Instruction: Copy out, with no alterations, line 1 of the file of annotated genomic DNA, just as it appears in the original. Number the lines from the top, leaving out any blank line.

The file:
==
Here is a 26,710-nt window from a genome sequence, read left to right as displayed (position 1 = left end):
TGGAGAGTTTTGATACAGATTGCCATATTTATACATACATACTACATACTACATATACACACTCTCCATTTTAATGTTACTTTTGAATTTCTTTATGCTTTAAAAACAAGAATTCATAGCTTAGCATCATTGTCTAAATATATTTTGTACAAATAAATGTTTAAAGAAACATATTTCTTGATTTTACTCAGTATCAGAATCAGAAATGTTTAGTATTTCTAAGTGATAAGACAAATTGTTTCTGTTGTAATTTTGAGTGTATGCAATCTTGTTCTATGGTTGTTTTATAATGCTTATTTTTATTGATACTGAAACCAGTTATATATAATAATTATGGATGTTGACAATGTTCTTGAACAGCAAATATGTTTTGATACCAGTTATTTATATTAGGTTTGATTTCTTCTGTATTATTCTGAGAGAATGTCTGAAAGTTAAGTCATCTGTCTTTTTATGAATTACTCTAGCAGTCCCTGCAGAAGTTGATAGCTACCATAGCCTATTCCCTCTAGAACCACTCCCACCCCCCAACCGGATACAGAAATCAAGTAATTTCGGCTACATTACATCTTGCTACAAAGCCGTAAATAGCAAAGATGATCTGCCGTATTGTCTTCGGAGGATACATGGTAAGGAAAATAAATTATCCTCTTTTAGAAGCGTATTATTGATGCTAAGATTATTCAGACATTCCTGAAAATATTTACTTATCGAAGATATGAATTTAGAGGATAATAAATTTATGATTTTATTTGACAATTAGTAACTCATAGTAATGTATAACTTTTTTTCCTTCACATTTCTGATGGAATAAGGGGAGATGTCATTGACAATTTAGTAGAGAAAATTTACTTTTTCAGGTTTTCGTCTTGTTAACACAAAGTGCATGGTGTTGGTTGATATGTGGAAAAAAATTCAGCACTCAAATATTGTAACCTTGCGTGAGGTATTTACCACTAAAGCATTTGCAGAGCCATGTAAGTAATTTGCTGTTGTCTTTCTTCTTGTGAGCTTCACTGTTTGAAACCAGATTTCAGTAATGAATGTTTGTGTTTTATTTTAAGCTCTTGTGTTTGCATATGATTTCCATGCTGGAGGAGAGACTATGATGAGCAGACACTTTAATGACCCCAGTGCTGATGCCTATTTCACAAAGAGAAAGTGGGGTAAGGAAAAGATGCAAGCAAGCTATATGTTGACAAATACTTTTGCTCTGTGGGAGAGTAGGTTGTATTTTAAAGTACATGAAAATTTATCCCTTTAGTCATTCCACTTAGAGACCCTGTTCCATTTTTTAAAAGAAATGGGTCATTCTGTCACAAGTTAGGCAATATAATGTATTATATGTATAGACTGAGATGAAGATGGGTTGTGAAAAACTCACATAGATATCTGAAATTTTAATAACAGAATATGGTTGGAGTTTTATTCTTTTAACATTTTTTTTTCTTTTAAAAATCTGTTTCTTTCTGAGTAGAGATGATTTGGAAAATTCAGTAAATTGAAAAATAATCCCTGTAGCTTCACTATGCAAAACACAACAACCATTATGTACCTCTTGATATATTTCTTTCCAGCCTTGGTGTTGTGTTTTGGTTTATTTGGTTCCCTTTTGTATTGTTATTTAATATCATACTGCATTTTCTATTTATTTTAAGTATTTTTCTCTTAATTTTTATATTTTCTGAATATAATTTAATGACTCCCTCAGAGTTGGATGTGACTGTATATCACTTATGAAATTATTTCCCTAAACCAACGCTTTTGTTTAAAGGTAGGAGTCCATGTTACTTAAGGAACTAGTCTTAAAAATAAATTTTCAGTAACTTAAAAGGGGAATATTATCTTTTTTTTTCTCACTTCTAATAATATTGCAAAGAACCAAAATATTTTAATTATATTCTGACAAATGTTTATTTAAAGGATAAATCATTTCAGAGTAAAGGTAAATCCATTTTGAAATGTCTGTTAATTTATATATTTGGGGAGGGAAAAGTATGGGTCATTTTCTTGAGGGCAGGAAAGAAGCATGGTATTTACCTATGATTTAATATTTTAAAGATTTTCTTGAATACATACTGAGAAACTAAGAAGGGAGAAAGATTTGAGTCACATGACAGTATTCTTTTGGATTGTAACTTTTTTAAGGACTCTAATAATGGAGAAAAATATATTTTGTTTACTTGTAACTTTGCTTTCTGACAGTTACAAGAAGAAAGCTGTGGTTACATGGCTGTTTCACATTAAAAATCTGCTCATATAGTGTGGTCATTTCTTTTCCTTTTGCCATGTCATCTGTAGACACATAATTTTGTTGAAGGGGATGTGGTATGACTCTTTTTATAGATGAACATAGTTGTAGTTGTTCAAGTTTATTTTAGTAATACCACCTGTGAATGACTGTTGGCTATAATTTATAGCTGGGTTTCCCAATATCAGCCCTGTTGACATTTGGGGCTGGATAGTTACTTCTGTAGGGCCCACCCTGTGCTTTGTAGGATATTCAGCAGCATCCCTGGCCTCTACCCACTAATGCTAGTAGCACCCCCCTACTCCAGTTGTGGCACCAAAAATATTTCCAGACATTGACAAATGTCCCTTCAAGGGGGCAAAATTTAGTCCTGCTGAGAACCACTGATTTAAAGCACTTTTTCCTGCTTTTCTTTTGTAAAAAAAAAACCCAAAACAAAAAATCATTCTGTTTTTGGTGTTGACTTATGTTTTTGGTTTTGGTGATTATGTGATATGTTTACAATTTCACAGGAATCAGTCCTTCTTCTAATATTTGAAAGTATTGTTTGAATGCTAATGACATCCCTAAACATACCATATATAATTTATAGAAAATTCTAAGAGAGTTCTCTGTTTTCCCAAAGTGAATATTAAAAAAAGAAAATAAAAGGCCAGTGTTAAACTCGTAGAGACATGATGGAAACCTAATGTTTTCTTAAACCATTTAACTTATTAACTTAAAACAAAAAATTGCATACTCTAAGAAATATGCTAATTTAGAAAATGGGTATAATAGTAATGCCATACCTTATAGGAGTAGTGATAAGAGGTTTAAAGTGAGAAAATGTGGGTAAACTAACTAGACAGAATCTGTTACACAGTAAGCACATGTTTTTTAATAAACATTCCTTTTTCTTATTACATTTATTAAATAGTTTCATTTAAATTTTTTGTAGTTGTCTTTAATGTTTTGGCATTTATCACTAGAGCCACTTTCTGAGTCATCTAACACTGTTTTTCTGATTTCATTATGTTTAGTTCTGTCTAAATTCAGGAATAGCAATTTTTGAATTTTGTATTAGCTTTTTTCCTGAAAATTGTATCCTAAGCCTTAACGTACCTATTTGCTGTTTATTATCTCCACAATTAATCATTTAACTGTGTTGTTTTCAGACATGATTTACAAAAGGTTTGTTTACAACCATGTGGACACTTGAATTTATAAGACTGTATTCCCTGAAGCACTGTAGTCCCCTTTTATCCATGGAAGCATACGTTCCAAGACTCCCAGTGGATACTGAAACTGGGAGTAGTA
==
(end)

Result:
Here is a 26,710-nt window from a genome sequence, read left to right as displayed (position 1 = left end):